Organize your thoughts with Pinterest
Popular thought indicates that Pinterest is the new darling of social media with its unprecedented surge in growth of more than 4,000 percent in the last six months. With an average of 88 minutes per visitor (I’m totally guilty of this!), it ranks third on engagement behind Facebook and Tumblr and well ahead of Linkedin and Google+.
So why the lightning speed rise in popularity? For one, it’s still a novelty (it’s still in beta mode). It’s a visual board that you can share with your friends. It has a simple and intuitive interface whether you’re on a computer or a mobile device. And, with all the gorgeous photography in the world, people I think, would much rather treat themselves to the emotional response and delight of visual communications, than to read and process verbosity.
A lot of articles have been published about how to use Pinterest for business. There’s no shortage of ideas when people think of getting themselves noticed by a wider audience. But have you thought about how to use this to help manage your time, ideas and future plans?
I have my boards on Pinterest set up for many common uses like others do, for recipies, favorite family photos, places I hope to travel to. I’ve also started using boards to collect piece of information and have it in a central location, much like a note-taking service would do. I love infographics, so when I find them, I pin them. Nothing is worse than trying to remember which site you found the killer infographic on mobile marketing. This way, all infographics are in one spot – and the best part is, the original source is still connected to the infographic if I ever need that info. Personally I appreciate the connectivity back to the original source, and I would wager that the content creator also appreciates that. And, it’s less storage for me to think about in terms of hard drive or cloud storage.
Another idea board is for marketing, packaging and promotions. Maybe I have an idea percolating in the back recesses of my mind, which is often the case, but sometimes it’s not entirely concrete. By looking over other examples that might not be accessible to me through my day-to-day activities, I can squirrel away examples of great promotional ideas or product tags or a complete campaign. There’s tremendous talent and creativity in the DIY/craft category as well as the Design category. All it takes it time to look through it.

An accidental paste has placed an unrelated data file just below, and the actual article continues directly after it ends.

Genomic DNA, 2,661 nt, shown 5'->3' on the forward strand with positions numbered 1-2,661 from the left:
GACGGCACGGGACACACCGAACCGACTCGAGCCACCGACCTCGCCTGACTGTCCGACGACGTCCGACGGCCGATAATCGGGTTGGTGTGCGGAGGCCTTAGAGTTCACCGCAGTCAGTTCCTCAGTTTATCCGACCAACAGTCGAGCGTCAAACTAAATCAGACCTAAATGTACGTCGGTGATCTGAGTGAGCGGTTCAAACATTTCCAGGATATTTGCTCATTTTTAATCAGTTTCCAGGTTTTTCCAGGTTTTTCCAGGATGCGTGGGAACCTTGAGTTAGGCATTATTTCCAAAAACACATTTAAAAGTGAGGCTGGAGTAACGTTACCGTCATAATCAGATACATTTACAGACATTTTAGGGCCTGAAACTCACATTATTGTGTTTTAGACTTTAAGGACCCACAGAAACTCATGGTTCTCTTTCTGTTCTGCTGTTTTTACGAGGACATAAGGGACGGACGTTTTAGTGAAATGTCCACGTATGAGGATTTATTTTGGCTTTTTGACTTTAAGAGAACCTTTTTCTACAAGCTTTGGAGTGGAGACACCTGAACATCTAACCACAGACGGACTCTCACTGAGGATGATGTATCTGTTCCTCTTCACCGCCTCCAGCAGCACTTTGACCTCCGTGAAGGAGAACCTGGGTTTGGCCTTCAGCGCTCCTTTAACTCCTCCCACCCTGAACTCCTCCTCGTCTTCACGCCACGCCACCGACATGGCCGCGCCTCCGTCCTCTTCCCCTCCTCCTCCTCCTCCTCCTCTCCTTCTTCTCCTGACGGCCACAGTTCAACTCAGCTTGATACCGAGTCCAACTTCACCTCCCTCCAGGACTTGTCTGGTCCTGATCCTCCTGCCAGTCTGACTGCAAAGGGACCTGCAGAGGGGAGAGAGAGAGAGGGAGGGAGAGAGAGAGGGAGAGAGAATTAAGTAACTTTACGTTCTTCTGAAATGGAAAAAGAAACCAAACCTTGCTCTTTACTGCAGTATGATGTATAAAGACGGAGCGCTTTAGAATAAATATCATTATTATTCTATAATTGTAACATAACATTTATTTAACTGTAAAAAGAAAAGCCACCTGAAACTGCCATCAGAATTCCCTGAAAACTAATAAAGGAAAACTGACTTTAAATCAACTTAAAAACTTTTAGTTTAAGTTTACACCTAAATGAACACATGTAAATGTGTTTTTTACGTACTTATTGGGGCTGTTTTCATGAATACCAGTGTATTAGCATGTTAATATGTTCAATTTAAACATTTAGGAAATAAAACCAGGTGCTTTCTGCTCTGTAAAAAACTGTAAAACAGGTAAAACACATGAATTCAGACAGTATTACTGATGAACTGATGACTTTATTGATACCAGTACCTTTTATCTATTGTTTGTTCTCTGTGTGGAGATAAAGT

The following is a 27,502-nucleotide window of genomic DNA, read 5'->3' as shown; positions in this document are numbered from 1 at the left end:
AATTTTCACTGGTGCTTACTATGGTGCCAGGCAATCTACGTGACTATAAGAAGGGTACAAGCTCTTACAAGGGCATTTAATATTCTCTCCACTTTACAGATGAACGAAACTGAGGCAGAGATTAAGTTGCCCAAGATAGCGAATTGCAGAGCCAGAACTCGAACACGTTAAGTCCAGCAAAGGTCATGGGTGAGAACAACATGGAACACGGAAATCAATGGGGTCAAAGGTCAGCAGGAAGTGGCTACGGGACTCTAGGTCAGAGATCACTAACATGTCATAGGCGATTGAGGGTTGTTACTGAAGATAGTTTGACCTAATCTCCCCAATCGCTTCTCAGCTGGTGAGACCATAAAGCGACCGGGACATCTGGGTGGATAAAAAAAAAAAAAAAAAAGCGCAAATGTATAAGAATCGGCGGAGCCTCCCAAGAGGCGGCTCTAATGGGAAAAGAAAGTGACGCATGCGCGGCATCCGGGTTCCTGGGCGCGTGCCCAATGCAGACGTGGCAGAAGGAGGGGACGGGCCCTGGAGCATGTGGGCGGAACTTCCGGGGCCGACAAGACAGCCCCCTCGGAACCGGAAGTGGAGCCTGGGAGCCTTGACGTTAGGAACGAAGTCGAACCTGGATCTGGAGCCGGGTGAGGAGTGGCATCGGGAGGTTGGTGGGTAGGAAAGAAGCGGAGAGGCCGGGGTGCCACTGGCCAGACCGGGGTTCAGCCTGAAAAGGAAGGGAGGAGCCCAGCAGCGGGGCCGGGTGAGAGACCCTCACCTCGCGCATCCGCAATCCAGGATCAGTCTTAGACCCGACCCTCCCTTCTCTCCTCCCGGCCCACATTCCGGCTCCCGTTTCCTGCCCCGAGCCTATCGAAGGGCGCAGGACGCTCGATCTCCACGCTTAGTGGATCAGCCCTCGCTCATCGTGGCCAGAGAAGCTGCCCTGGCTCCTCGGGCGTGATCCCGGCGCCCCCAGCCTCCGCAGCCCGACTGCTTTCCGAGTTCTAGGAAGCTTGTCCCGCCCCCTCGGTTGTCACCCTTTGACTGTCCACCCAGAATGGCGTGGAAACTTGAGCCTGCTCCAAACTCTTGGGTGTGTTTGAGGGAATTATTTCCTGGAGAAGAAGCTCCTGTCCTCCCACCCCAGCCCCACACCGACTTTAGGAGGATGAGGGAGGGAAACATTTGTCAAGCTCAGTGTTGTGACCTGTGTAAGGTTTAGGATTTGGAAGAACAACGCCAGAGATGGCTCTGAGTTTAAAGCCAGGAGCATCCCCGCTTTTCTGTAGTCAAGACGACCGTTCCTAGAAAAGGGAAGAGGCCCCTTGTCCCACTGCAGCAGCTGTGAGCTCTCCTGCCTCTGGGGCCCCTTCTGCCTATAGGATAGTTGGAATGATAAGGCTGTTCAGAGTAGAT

As an author, I find that creating boards is also helpful. My 3rd book will be out this spring, and to help me expand on examples and keep the story-telling moving forward, I’ve created a board that deals with concepts from the book.
Creating boards for future plans and ideas is a marvelous way to keep track of your plans. I have a board for blog ideas, topics, color themes, even fonts. It will be interesting down the road, say in a year from now, if I notice my taste changing. I think that’s a marvelous piece of “not-even-considered-yet”… the fact that Pinterest is storing personal tastes and likes, and will have the ability to track subtle or not-so-subtle changes in consumer and members tastes. They’ll also be able to see how current trends may or may not influence pinning behavior. But that’s a topic for another day.
If you haven’t set up an account yet on Pinterest, I think it’s worth setting up an account and exploring the possibilities. From the obvious uses such as home remodel plans, to clothing styles to food and travel, there are so many uses and we’re only beginning to explore what those are. Just be mindful of the good stewardship behavior that all social networks encourage; no one likes a direct seller. If that’s your gig, you’ll want to change your approach in how you sell. Always start by simply joining the conversation and listening.
And don’t forget to download the pinlet bookmark tool, it’ll let you pin from any page on the web. You can find it on the Pinterest sight here.